– user55518
    Commented Jan 7, 2014 at 10:32
  • 1
    Ah that's right, I always forgot those. Let's say that typing "mount" requires less characters (but more resources to execute?)
    – mveroone
    Commented Jan 7, 2014 at 14:28
  • 2
    I have an external USB storage device "permanently" mounted on a certain directory on my laptop, Sometimes the cable gets disconnected by mistake. It was a big pain to remount the device on the directory (because of "device busy") until I read this answer. Now I known to use mount --move olddir newdir. Thanks. Commented Dec 30, 2014 at 10:24

Open files

Processes with open files are the usual culprits. Display them:

lsof +f -- <mountpoint or device>

There is an advantage to using /dev/<device> rather than /mountpoint: a mountpoint will disappear after an umount -l, or it may be hidden by an overlaid mount.

fuser can also be used, but to my mind lsof has a more useful output. However fuser is useful when it comes to killing the processes causing your dramas so you can get on with your life.

List files on <mountpoint> (see caveat above):

fuser -vmM <mountpoint>

Interactively kill only processes with files open for writing:

fuser -vmMkiw <mountpoint>

After remounting read-only (mount -o remount,ro <mountpoint>), it is safe(r) to kill all remaining processes:

fuser -vmMk <mountpoint>


The culprit can be the kernel itself. Another filesystem mounted on the filesystem you are trying to umount will cause grief. Check with:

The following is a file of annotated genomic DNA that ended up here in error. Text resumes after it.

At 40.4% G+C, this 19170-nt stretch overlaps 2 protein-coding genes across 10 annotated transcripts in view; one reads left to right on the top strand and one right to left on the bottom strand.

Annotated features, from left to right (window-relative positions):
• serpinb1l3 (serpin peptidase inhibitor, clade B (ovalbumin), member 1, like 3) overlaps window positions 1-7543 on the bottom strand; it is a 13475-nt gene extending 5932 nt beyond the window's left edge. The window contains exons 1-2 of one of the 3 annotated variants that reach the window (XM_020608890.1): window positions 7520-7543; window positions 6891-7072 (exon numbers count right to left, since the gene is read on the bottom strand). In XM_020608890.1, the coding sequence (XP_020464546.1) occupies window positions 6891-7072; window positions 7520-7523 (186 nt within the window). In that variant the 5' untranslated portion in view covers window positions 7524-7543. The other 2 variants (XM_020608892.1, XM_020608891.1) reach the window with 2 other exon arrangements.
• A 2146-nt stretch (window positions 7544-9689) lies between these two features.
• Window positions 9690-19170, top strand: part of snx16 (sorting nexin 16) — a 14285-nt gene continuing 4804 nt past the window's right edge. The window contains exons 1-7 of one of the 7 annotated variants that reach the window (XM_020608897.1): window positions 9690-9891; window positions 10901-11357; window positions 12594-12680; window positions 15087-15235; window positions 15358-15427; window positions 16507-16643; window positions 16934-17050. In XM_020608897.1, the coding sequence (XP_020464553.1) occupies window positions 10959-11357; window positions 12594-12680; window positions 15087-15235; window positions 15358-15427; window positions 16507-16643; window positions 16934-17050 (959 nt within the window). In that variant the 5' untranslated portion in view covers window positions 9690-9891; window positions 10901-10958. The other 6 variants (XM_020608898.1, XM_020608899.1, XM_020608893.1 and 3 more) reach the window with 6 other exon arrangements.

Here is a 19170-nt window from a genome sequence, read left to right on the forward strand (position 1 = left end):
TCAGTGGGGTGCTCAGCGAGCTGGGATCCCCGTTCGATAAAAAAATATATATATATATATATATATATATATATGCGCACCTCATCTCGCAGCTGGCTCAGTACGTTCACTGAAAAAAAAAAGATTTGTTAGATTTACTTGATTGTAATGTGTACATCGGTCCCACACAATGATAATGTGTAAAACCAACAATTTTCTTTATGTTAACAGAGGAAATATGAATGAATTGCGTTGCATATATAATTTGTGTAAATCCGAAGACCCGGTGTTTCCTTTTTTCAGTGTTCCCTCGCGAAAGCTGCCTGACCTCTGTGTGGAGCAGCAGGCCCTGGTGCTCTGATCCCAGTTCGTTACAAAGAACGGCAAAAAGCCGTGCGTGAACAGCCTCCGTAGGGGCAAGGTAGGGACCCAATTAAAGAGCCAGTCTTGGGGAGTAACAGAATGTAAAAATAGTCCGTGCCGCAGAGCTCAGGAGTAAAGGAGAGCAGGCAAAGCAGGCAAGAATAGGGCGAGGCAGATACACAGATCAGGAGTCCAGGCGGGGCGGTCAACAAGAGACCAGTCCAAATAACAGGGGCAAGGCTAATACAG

mount | grep <mountpoint>/

For loopback mounts, also check the output of:

losetup -la

Anonymous inodes (Linux)

Anonymous inodes can be created by:

  • Temporary files (open with O_TMPFILE)
  • inotify watches
  • [eventfd]
  • [eventpoll]
  • [timerfd]

These are the most elusive type of pokemon, and appear in lsof's TYPE column as a_inode (which is undocumented in the lsof man page).

They won't appear in lsof +f -- /dev/<device>, so you'll need to:

lsof | grep a_inode

For killing processes holding anonymous inodes, see: List current inotify watches (pathname, PID).


The question how to check if NFS access a directory which is going to unmount is still unanswered.

What I have is only this:

Check if nfsd is running:

pidof nfsd

Show mounted directories by clients:

showmount -a

and showmount w/o arguments shows only client hosts even if they are off line. I assume this is a special behavior of NFS.


For me, the issue was that I was logged in more than once (via ssh) and on one of the logins I was at command prompt where the pwd was inside a folder subordinate to the mount-point.


umount lazily and wait for mounts to be removed:

local mount
local attempt

umount -l "${mounts[@]}"

for mount in "${mounts[@]}"; do

    while grep --quiet "${mount}" "/proc/mounts" && [[ "${attempt}" -le 50 ]]; do
        sleep 0.1
        attempt="$((attempt + 1))"